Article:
Support of the metabolic response to burn injury

David N. Herndon, Ronald G. Tompkins

Research output: Contribution to journalReview article

331 Scopus citations

Abstract

Severe burn causes metabolic disturbances that can last for a year after injury; persistent and profound catabolism hampers rehabilitative efforts and delays the meaningful return of individuals to society. The simplest, effective anabolic strategies for severe burn injuries are: early excision and grafting of the wound; prompt treatment of sepsis; maintenance of environmental temperature at 30-32°C; continuous feeding of a high carbohydrate, high protein diet, preferably by the enteral route; and early institution of vigorous and aerobic resistive exercise programmes. To further keep erosion of lean body mass to a minimum, administration of anabolic agents, recombinant human growth hormone, insulin, oxandrolone, or anticatabolic drugs such as propranolol are alternative approaches. Exogenous continuous low-dose insulin infusion, β blockade with propranolol, and use of the synthetic testosterone analogue oxandrolone are the most cost effective and least toxic pharmacological treatments to date.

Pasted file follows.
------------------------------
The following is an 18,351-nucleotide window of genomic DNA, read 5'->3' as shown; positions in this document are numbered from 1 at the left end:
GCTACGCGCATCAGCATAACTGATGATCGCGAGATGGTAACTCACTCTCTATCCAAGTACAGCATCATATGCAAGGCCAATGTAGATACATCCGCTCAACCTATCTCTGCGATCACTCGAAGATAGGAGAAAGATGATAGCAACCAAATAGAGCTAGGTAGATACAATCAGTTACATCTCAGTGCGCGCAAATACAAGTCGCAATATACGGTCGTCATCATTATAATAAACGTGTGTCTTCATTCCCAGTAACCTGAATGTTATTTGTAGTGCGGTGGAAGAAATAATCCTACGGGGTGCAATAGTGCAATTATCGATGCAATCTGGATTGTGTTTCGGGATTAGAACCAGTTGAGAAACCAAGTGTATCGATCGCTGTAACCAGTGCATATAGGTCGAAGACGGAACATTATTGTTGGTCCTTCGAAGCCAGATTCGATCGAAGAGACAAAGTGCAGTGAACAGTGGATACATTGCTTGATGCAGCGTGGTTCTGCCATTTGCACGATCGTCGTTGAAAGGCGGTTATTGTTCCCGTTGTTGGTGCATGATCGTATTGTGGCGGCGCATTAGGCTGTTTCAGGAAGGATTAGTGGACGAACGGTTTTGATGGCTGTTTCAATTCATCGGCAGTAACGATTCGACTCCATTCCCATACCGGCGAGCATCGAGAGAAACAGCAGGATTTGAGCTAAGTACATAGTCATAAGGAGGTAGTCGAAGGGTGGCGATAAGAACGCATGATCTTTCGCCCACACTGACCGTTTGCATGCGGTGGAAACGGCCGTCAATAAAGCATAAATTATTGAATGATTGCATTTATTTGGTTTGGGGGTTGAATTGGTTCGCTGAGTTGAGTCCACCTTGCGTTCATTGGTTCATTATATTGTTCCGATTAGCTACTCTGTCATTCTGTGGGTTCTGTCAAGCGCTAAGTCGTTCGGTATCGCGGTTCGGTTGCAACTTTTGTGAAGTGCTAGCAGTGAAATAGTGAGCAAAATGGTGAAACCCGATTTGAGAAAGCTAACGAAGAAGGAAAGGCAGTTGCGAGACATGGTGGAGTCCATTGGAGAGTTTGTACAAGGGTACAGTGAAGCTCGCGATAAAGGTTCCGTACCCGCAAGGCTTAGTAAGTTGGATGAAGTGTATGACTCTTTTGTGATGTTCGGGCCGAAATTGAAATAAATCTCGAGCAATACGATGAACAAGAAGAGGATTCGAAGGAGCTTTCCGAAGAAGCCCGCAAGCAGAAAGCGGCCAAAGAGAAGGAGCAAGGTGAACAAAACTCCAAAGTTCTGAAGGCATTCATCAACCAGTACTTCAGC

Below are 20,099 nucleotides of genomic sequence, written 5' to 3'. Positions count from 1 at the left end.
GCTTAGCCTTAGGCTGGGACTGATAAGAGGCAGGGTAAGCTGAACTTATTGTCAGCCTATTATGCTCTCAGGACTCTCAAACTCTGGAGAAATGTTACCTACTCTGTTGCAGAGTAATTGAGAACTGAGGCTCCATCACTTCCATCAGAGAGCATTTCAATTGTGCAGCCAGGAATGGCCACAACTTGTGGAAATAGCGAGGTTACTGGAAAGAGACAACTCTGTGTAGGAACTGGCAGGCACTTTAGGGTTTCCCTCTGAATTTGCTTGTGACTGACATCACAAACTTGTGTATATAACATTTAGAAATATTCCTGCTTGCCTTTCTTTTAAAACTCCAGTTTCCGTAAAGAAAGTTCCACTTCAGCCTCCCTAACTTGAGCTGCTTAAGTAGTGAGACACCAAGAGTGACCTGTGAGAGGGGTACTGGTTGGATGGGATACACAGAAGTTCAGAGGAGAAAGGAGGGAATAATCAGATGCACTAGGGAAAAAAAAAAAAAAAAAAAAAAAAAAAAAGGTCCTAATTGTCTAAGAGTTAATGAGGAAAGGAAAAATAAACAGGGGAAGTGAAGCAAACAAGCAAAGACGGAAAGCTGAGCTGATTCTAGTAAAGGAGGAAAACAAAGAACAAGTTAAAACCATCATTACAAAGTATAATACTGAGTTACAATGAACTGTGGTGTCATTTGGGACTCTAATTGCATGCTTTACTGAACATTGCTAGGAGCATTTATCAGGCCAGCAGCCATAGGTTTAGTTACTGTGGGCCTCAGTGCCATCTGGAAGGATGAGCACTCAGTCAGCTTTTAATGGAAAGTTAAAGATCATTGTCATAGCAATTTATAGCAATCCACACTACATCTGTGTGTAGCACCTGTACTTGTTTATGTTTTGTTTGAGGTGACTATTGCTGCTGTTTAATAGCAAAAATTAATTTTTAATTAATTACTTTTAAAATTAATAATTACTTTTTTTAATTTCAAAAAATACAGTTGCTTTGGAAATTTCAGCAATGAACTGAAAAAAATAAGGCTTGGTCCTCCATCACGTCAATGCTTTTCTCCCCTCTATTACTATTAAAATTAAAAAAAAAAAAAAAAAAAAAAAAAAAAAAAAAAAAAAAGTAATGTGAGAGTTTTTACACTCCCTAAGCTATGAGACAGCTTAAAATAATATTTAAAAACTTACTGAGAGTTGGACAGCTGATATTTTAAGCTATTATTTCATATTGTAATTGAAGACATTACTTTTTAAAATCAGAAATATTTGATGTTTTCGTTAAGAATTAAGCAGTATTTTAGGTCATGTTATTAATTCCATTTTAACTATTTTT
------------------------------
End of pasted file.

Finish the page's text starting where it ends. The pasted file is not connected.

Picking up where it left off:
Original languageEnglish (US)
Pages (from-to)1895-1902
Number of pages8
JournalLancet
Volume363
Issue number9424
DOIs
StatePublished - Jun 5 2004
Externally publishedYes

ASJC Scopus subject areas

  • Medicine(all)

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    Herndon, D. N., & Tompkins, R. G. (2004). Support of the metabolic response to burn injury. Lancet, 363(9424), 1895-1902. https://doi.org/10.1016/S0140-6736(04)16360-5